Category Archives: Art

Lucas Cranach the Elder and Speed Painting

This blog is getting rather dusty lately, but I have a good excuse, really I do. I’ve been focused on finishing the rough draft of what will be my first novel. I have two other novels in the drawer. Whether they ever see the light of day is far from certain, but if they do, they won’t be the first out of the gate. That spot is reserved for this puppy.

Speed. I’ve been thinking a lot about it and my own scribbles. It seems that the faster I write, the better I write. Short bursts of creative output are key. I’ve also heard this idea debated with the explosion of ebooks. Writers are about to enter a new golden age of pulp. One where fast writers will be far more likely to make a living than slow writers. The pulp writers of the 30s and 40s produced a lot of less than savory tomes, but they also produced the occasional masterpiece. That’s true for all art. A whole lot of fluff, and the occasional gem.

Then I came across the essay “‘… that you paint with wonderful speed’ Virtuosity and Efficiency of the Artistic Practice of Lucas Cranach the Elder” by Gunnar Heydenreich this weekend. It details a myriad of ways in which the Renaissance master, sped up his process. Things like laying down the total composition in a carefully thought out manner to reduce the drying time needed between sessions. Or tracing outlines of figures that would appear across multiple works. Movement and fluidity were the priority:

It was not only the more expensive pigments but also the more refined and lavish painting techniques that were reserved for commissions of greater importance.

Cranach would often take shortcuts, such as painting fur with a double-tipped brush. This technique was apparently never adopted by Albrecht Durer, his less prolific contemporary. Durer did what Renaissance masters are supposed to have done. He painstakingly reproduced each tuft of fur with a single-tipped brush. I’ve always admired how flat, and almost cartoonlike a lot of Cranach’s paintings are, with solid blue or green monochrome backgrounds. I never thought until this essay that this played a role in how the artist was able to make a living from his art. More paintings produced in less time.

Cranach also dabbled in early publishing. He went so far as to purchase a beechwood forest to increase the profits of his business. His books were bound with beechwood covers, and his paintings were often produced on beechwood of the same size as standard book dimensions of the time. Efficiency of scale. The printing press must have gone a long way to introduce this concept of speed to the early Renaissance. We often hear that we live in fast times now, but the rate at which things acclerate today is nothing compared to how much faster the early part of the 16th century must have felt like compared to all that came before it.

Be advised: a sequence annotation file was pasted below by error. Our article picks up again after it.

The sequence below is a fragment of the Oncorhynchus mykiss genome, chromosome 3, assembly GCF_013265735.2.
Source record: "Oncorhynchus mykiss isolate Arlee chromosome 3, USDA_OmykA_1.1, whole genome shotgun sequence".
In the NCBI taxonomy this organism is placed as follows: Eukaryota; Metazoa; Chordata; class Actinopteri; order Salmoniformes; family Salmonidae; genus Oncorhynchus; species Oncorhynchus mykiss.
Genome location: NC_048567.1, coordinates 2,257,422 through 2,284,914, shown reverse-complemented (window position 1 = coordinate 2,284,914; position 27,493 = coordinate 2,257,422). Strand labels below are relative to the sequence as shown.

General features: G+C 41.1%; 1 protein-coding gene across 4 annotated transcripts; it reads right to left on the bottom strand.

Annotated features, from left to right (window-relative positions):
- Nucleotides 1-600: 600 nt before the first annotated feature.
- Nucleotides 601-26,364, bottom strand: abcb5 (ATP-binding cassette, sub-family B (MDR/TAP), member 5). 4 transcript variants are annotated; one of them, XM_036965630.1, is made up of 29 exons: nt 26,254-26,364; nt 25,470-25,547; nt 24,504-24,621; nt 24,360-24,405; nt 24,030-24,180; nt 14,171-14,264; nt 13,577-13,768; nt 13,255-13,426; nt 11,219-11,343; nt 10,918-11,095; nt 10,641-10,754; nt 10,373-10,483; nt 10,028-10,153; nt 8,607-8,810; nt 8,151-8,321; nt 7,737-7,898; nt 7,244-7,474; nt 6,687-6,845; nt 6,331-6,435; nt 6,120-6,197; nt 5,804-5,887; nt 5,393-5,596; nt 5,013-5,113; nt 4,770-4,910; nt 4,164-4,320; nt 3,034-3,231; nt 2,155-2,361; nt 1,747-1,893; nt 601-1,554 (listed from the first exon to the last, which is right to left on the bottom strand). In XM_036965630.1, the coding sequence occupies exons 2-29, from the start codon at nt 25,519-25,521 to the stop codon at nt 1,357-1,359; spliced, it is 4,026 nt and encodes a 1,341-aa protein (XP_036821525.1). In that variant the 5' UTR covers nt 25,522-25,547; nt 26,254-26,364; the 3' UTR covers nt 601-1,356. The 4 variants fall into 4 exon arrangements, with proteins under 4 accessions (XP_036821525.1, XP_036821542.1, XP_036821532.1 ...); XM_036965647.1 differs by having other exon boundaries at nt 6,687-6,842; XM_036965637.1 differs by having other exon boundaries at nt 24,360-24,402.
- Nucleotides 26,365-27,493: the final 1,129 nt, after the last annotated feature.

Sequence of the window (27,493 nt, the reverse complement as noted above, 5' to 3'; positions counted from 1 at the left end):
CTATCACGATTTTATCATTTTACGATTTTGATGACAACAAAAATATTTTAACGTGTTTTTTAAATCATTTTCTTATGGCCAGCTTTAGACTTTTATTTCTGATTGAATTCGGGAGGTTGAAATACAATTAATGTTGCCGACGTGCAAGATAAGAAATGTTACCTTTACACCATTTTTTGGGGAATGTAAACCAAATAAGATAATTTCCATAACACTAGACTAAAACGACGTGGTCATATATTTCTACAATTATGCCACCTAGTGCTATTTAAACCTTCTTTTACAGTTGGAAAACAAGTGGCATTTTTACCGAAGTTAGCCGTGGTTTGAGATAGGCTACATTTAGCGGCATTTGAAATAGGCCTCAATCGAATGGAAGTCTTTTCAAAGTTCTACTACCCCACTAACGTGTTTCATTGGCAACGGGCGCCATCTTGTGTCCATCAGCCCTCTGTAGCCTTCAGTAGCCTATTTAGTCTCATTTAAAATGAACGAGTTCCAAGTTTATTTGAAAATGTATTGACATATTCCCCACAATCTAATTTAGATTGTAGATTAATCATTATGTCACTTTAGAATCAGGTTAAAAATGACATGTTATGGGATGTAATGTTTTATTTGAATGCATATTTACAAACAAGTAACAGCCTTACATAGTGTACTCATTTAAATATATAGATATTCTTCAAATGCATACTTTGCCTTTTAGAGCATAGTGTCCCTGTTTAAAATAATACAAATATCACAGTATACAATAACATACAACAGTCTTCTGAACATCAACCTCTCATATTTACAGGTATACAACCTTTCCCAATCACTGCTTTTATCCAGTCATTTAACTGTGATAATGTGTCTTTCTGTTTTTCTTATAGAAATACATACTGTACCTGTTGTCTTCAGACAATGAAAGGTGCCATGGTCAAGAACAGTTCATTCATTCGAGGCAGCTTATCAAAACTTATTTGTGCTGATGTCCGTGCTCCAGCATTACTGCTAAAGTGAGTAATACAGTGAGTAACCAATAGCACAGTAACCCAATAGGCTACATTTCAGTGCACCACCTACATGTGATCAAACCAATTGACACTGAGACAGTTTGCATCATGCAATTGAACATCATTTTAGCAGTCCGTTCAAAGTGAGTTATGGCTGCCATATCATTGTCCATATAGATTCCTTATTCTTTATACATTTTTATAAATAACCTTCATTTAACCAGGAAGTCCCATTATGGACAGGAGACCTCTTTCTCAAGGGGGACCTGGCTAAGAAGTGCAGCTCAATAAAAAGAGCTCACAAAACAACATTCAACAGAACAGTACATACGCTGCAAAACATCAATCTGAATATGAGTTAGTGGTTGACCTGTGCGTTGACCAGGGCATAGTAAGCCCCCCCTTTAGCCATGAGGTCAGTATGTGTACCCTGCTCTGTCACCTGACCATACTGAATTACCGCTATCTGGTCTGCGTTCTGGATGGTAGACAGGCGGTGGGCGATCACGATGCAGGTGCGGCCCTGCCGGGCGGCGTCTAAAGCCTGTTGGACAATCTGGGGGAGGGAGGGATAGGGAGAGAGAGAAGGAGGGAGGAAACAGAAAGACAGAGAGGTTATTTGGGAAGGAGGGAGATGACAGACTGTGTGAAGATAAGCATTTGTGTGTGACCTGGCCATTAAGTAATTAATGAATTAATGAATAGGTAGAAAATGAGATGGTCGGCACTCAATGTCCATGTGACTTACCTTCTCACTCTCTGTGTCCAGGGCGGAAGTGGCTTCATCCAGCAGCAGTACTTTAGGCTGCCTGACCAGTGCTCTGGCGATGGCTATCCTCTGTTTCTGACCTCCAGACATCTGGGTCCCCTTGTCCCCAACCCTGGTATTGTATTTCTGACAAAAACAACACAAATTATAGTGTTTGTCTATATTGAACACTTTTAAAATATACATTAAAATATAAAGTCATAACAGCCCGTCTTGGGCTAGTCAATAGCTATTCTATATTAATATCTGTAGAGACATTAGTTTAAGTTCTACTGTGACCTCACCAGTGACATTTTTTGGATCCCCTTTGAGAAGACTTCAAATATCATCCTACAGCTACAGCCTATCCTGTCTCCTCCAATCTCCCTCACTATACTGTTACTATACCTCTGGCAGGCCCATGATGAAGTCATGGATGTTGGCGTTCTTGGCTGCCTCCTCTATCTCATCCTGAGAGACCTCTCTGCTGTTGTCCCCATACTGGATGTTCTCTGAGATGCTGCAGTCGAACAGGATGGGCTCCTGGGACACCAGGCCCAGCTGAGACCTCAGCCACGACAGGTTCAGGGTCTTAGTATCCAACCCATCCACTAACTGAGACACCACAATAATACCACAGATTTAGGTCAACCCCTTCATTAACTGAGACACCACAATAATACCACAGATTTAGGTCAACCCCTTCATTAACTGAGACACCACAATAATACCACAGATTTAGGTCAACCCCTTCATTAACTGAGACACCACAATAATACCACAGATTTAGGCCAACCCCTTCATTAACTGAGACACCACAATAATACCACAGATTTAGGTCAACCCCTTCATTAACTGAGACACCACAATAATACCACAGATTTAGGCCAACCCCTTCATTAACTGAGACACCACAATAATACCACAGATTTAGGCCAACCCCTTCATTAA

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Limited-Edition Bloody Cricket Book for $75,000

It’s often said that a writer’s job is to bleed on the page, but so-called luxury publisher Kraken Opus seems to have taken that mantra a bit too seriously. As reported in The Wall Street Journal last week, a pint of blood from Indian cricket star Sachin Tendulkar was mixed with paper pulp to produce the signature page for a book about his cricket prowess. The book was limited to an edition of only ten copies, which are offered at the staggering price of $75,000 a pop. Apparently all ten copies are spoken for, so it’s too late for the rest of us.

The article details a number of other luxury collector’s editions that have recently been released:

Earlier this year, Taschen Books sold pieces of the moon with 12 copies of its massive photography book on the lunar landing (one of the lunar-rock editions sold for $112,500). Taschen previously published a $7,500, 800-page book on Muhammad Ali, GOAT (for “greatest of all time”), that comes with four signed photographs of the boxer and a sculpture by Jeff Koons.

“No one says, ‘I want to download the e-edition of this book,’ ” says book analyst Michael Norris of research firm Simba Information. “If it’s a physical object that’s beautifully done, people see the value.”

Is this the traditional publishers answer to the coming e-tsunami? They could offer books bound directly by the author. Or those that feature a few handwritten pages, each slightly unique. Or for writers who also have at least a snippet of artistic talent, the doodle could replace a signature on the title page. All of it, of course, would be available as an extremely limited–and pricey–collector’s edition.